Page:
CommonLounge Archive

Understanding Scope in JavaScript

March 19, 2018


It is common for programmers to approach learning scope by trial and error. Scope is a complex topic that can be very powerful when it is well understood, but it can also be a double-edged sword when used sloppily.

In this first part of our Advanced JavaScript Tutorial we are going to delve deeply into execution contexts and scope. In this tutorial, we will learn about scope and the important difference between global and local environments. In the next tutorial, we will analyze what is called the execution context, which has to do with the process by which JavaScript creates scopes and contexts. Finally, in the last tutorial, we are going to learn some tricks to “hack” Javascript’s scopes, by using keywords like let and const to create block scopes or taking advantage of the eval() function.

So, what is scope?

Scope establishes which variables, functions and objects are available or accessible in some particular section of your code during runtime. What this means is that not everything that is visible to you is “visible” to the rest of your JavaScript’s code. This is called The Principle of Least Privilege — it states that it’s better not to give full access to everyone that is involved in a system. Users should only have access to the things they need to fulfill their purpose at a given time. If everyone has full access, you won’t know who caused the error when something fails. In programming languages, this principle is applied by restricting which part of your code has access to which resources.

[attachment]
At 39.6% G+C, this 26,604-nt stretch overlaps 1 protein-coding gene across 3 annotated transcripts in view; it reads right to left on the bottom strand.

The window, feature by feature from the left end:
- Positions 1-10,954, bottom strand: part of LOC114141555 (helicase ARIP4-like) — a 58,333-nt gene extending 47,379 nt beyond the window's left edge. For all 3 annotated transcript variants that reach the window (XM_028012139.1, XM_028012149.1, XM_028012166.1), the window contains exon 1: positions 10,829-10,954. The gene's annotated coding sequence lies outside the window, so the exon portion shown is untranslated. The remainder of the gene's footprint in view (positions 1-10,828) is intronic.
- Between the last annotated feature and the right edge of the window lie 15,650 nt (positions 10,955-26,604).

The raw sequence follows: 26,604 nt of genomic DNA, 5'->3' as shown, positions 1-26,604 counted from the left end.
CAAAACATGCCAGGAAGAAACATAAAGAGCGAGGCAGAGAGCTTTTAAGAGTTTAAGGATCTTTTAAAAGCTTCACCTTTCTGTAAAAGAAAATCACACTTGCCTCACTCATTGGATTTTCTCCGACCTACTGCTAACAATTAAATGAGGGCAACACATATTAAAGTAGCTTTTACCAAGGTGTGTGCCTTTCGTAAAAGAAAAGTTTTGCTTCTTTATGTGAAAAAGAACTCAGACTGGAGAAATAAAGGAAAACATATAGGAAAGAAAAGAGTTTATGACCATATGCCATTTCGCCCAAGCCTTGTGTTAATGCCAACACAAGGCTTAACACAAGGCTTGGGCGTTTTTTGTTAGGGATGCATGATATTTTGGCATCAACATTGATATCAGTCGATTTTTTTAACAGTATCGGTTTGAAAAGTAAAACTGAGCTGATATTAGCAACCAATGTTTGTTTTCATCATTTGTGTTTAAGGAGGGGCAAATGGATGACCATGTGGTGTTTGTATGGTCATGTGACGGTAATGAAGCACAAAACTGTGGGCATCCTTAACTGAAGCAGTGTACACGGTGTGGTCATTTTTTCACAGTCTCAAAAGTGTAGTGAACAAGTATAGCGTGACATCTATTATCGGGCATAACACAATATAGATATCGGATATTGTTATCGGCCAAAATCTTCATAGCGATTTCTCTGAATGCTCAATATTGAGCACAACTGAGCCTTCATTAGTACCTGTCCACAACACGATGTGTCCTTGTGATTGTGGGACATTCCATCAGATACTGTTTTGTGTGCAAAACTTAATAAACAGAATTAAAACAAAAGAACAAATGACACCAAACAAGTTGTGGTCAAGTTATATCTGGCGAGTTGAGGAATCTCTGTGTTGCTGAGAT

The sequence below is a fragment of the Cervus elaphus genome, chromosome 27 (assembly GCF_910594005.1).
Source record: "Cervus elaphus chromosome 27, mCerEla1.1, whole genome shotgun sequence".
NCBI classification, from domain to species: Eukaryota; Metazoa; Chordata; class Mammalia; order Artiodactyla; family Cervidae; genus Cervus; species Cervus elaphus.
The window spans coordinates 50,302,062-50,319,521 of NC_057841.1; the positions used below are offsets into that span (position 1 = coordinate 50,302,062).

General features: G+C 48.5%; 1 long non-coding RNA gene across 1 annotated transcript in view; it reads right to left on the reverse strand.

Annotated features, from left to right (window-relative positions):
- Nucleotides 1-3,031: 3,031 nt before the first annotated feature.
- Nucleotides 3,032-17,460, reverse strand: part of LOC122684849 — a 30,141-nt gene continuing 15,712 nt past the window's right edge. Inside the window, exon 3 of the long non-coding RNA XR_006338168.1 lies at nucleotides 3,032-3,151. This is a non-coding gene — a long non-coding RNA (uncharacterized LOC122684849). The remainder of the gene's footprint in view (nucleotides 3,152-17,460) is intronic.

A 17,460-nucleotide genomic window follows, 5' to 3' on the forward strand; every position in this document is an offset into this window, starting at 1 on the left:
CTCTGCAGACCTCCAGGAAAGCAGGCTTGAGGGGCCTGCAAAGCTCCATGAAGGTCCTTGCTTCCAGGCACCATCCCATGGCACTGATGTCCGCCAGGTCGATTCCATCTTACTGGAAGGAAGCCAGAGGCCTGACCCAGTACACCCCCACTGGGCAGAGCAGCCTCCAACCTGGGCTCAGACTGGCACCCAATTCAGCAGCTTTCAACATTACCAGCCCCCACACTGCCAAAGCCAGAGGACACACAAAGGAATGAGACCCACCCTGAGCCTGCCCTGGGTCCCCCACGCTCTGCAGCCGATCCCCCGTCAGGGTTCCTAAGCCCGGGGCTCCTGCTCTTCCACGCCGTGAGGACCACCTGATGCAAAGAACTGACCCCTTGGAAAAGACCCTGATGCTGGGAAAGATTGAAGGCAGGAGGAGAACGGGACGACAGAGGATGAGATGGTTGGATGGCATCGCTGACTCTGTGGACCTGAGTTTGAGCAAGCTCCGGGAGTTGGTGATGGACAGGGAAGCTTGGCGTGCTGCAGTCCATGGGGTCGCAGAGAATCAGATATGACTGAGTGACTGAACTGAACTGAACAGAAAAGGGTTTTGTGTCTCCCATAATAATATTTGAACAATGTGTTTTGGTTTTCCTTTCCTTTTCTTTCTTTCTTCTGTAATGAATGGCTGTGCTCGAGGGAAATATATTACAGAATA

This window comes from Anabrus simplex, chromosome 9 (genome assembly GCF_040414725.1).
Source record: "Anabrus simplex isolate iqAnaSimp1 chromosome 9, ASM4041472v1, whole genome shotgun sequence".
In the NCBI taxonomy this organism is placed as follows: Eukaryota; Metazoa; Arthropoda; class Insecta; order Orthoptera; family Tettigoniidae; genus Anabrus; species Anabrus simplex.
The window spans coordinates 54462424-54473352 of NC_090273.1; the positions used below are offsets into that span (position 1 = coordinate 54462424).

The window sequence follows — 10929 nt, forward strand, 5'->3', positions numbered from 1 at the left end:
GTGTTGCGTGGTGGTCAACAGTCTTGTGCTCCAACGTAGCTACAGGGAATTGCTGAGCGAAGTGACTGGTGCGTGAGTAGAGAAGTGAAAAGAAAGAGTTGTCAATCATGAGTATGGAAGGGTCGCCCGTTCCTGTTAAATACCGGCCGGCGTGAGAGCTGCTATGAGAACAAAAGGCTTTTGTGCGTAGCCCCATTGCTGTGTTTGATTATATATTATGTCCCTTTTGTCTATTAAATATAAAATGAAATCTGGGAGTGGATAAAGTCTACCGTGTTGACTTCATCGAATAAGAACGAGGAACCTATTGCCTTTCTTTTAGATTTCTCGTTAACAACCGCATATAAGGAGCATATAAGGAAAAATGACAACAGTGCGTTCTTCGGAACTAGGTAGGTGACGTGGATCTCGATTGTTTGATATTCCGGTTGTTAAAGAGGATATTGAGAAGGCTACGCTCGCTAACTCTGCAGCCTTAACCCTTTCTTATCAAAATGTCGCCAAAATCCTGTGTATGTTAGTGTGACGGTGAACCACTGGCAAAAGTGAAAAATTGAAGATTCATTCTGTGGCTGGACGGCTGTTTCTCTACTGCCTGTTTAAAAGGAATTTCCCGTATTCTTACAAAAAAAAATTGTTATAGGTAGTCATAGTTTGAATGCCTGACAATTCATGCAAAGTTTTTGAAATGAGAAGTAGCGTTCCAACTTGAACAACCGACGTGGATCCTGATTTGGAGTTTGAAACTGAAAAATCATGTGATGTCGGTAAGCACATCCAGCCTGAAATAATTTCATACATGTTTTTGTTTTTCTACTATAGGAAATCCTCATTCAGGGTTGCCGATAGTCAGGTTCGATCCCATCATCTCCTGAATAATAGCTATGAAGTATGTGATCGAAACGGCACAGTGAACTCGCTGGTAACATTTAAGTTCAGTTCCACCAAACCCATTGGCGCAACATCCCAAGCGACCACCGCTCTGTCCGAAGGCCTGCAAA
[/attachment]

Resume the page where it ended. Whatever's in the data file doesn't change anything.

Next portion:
There are two different types of scopes in JavaScript:

  1. Global Scope
  2. Local Scope

Let’s look at a very simple example:

var global_variable = "I am a global variable";
function aFunction() {  
    var local_variable = "I am a local variable";

As you can see, we have two variables. The first one is outside of any function, and thus exists in the global scope. The second one is inside the function aFunction() and exists in the local scope of said function.

Any variable declared outside of a function is a global variable, and is created within the global scope. All scripts and functions in your JavaScript code will have access to the global scope. Of course, there is only ONE global scope per JavaScript file, and it is created as soon as runtime begins (we will learn more about this process in the next tutorial).

By contrast, any variable declared inside of a function is a local variable, and they are created within the local scope of the function. These variables are only available within their local scope, and thus any functions OUTSIDE of that scope will not be able to access them.

Let’s take our former example and expand it a little bit:

var global_variable = "I am a global variable";
function aFunction() {
    var local_variable = "I am a local variable";
    console.log(global_variable); //"I am a global variable"
    console.log(local_variable); //"I am a local variable"
console.log(global_variable); //"I am a global variable"
console.log(local_variable); //ReferenceError: local_variable is not defined

This script will print the following in the console:

"I am a global variable"
"I am a local variable"
"I am a global variable"
ReferenceError: local_variable is not defined

Why is that? Well, global_variable is in the global scope, so it can be accessed by any other part of the script (including, of course, aFunction()); local_variable is instead defined inside of aFunction(), so it only lives WITHIN the function.

When we call aFunction(), the function has access to the global scope and to its own local scope, and so it is able to print both variables. But, when we try to access local_variable from outside of the function, it throws a Reference Error, because that variable is not accessible from that part of the script (in fact, when console.log() tries to find it, that variable doesn’t even exist).

Function arguments

Function arguments (parameters) basically work as local variables inside of a function, so they can only be called within the function where they are created: